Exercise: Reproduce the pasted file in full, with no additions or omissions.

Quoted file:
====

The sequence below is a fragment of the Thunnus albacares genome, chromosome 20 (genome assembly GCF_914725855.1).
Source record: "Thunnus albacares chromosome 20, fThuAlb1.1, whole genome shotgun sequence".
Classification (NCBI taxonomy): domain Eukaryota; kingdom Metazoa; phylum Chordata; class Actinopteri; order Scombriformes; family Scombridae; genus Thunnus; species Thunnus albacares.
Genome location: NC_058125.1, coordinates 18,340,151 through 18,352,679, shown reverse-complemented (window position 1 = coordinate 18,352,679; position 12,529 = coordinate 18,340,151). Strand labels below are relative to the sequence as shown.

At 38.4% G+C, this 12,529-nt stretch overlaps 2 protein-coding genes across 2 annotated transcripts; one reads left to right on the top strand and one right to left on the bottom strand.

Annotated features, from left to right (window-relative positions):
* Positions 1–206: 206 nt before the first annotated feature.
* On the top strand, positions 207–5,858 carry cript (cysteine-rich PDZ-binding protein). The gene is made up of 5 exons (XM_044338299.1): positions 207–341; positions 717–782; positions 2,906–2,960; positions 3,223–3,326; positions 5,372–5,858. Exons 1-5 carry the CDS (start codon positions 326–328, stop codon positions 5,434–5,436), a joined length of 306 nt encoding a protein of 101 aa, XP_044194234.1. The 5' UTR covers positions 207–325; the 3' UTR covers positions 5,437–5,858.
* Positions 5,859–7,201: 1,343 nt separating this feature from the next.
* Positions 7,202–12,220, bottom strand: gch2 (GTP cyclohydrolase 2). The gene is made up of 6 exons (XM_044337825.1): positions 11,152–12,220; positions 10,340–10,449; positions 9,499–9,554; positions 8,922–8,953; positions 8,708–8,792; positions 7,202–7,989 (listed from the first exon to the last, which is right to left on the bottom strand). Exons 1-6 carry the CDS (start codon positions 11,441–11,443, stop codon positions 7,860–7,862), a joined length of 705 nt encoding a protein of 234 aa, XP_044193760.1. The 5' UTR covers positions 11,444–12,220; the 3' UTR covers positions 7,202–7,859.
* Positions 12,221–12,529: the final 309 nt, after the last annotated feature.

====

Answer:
The sequence below is a fragment of the Thunnus albacares genome, chromosome 20 (genome assembly GCF_914725855.1).
Source record: "Thunnus albacares chromosome 20, fThuAlb1.1, whole genome shotgun sequence".
Classification (NCBI taxonomy): domain Eukaryota; kingdom Metazoa; phylum Chordata; class Actinopteri; order Scombriformes; family Scombridae; genus Thunnus; species Thunnus albacares.
Genome location: NC_058125.1, coordinates 18,340,151 through 18,352,679, shown reverse-complemented (window position 1 = coordinate 18,352,679; position 12,529 = coordinate 18,340,151). Strand labels below are relative to the sequence as shown.

At 38.4% G+C, this 12,529-nt stretch overlaps 2 protein-coding genes across 2 annotated transcripts; one reads left to right on the top strand and one right to left on the bottom strand.

Annotated features, from left to right (window-relative positions):
* Positions 1–206: 206 nt before the first annotated feature.
* On the top strand, positions 207–5,858 carry cript (cysteine-rich PDZ-binding protein). The gene is made up of 5 exons (XM_044338299.1): positions 207–341; positions 717–782; positions 2,906–2,960; positions 3,223–3,326; positions 5,372–5,858. Exons 1-5 carry the CDS (start codon positions 326–328, stop codon positions 5,434–5,436), a joined length of 306 nt encoding a protein of 101 aa, XP_044194234.1. The 5' UTR covers positions 207–325; the 3' UTR covers positions 5,437–5,858.
* Positions 5,859–7,201: 1,343 nt separating this feature from the next.
* Positions 7,202–12,220, bottom strand: gch2 (GTP cyclohydrolase 2). The gene is made up of 6 exons (XM_044337825.1): positions 11,152–12,220; positions 10,340–10,449; positions 9,499–9,554; positions 8,922–8,953; positions 8,708–8,792; positions 7,202–7,989 (listed from the first exon to the last, which is right to left on the bottom strand). Exons 1-6 carry the CDS (start codon positions 11,441–11,443, stop codon positions 7,860–7,862), a joined length of 705 nt encoding a protein of 234 aa, XP_044193760.1. The 5' UTR covers positions 11,444–12,220; the 3' UTR covers positions 7,202–7,859.
* Positions 12,221–12,529: the final 309 nt, after the last annotated feature.